Inge Mahn

The sculptress Inge Mahn takes objects, both large and small, from our everyday lives – including towers, curtains, cupboards, chairs, tables, flags and stairs – and, without copying them exactly, creates sculptures that are mainly produced in plaster of Paris. She utilises the rawness and malleability of untreated plaster to strike a fine balance between material, structure and human interaction. She assembles her handcrafted and realistic objects to create spaces and large-scale installations that are intended to shed light on the ways people socialise and interact, encouraging a shift in how the spatial situation is perceived. This focus on social relationships can be traced back to her time as a student of Joseph Beuys and his social sculpture; at the time, she showed her graduation piece Schulklasse (1970) as part of the teacher’s exhibition of the master student class at Kunstakademie Düsseldorf, before bringing it to a wider audience at documenta 5 in Kassel, curated by Harald Szeemann. The work speaks of exam pressures, the need to perform and the disciplinary measures applied in the post-war period, which were supposed to have undergone reforms. Mahn’s sculptures strive for a cognitive and physical effect, seeking to act upon the people present in the room with the artworks rather than making any attempt at representation. In this way, people become part of her artistic concept.

The white Stuhlkreis (2002), made up of seventeen chairs, is one of her kinetic works, as are Unruhe (2002) and Erbsenzählen (2009). The closed circle of chairs forms a unit that remains objectively closed to the outside. At its centre is a white pedestal with a motor-powered aluminium rod with small crystals attached to the ends, which continuously touch the seventeen crystal glasses on the chairs as they move. The result is a fine glass sound, created by chance touches, which fills the entire room like a heavenly overtone. The invisible, intractable, unspoken and indescribable quality that lies between these two elements – the unity of the circle and the exterior space surrounding it – is connected by the colour white as the sum of all colours and by the sound that fills the room.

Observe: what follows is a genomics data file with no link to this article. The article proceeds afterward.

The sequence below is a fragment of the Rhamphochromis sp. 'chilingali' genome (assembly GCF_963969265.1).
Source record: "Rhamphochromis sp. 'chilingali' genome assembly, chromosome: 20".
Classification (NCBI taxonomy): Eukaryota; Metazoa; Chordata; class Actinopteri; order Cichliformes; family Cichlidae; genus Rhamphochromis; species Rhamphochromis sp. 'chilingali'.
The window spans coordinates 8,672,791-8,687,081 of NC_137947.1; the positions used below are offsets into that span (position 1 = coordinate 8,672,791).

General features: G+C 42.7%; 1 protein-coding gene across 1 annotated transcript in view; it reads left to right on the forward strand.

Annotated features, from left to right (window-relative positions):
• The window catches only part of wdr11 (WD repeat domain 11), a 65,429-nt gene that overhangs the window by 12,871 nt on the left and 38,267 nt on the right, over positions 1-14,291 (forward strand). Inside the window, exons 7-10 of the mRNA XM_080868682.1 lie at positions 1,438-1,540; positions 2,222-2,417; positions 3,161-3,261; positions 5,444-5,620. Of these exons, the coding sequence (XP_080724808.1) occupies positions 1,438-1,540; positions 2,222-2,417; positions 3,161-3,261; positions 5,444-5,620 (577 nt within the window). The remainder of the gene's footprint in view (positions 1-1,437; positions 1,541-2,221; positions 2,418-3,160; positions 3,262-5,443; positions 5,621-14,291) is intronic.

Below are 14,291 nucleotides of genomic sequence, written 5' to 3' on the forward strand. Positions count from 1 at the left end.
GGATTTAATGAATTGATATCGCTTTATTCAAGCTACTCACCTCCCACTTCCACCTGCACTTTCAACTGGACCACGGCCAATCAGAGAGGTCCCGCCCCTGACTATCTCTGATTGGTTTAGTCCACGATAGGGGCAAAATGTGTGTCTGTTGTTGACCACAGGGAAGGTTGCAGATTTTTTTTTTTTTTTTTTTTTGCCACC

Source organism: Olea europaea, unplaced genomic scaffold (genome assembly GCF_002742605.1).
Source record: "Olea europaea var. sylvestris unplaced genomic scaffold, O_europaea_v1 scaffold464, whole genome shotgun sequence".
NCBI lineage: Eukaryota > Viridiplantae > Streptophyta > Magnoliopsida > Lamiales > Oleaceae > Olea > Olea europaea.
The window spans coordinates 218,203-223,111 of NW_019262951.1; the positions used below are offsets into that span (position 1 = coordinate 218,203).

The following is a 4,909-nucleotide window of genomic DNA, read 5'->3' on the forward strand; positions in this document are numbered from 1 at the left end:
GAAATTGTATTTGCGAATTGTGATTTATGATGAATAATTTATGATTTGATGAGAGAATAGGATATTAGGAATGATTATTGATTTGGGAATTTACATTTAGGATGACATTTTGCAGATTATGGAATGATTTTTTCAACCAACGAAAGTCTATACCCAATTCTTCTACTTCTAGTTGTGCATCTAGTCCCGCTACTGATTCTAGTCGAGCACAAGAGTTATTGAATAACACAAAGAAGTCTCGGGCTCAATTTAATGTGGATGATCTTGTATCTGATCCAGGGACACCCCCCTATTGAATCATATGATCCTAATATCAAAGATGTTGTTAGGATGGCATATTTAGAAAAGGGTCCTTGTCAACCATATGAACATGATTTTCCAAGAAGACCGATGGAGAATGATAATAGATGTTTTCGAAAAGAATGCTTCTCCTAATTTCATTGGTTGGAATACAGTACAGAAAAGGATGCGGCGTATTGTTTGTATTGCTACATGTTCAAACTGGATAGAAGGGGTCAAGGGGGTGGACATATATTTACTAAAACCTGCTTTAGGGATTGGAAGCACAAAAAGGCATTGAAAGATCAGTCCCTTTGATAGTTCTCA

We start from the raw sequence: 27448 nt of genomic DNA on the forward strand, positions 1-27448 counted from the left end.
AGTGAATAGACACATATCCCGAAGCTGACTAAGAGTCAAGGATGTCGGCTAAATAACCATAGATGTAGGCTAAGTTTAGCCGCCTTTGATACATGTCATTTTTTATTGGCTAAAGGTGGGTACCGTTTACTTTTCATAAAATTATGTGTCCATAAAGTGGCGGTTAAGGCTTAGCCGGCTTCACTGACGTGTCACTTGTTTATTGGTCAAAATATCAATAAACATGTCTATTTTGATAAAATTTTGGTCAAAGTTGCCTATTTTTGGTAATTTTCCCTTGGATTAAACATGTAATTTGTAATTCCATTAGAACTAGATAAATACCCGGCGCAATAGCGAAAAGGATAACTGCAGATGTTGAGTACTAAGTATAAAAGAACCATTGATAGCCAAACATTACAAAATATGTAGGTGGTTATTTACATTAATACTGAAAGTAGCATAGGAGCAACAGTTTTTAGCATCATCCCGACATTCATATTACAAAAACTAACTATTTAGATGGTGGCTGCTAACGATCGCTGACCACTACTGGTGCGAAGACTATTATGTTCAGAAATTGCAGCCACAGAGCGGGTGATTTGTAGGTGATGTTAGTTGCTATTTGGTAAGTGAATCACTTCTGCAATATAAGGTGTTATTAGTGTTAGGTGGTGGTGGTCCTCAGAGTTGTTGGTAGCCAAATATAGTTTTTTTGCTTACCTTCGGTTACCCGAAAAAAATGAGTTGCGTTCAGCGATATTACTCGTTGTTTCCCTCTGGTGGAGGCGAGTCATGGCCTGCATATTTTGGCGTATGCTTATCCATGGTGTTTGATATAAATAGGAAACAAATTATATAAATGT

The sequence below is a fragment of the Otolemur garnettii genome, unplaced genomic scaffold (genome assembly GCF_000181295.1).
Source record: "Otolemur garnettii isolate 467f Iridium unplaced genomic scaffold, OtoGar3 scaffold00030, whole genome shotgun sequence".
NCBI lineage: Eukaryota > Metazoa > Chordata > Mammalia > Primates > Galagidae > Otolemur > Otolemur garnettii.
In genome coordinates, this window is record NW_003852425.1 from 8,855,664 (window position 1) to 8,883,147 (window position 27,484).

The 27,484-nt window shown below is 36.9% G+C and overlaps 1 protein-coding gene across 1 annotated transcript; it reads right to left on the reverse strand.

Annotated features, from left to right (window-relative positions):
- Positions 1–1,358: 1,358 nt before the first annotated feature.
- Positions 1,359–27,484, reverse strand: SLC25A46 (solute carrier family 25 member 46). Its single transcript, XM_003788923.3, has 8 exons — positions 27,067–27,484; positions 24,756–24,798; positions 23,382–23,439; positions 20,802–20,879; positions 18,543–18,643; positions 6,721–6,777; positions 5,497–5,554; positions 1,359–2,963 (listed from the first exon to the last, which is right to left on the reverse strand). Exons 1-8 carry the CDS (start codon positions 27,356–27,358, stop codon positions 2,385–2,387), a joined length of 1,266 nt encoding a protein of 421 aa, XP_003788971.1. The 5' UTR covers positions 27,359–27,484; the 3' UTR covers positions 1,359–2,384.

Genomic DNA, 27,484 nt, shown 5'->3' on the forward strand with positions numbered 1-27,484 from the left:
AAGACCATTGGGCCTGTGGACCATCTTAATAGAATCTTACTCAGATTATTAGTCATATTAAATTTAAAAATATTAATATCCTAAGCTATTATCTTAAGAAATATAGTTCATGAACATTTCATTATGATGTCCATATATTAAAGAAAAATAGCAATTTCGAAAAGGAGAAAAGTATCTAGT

Anke Hervol


In the exhibition:

Inge Mahn
Stuhlkreis, 2000
Plaster over wood, crystal glas, motor, aluminium tube
Courtesy of the artist + Galerie Max Hetzler Berlin/ Paris/London


Additional information about the artist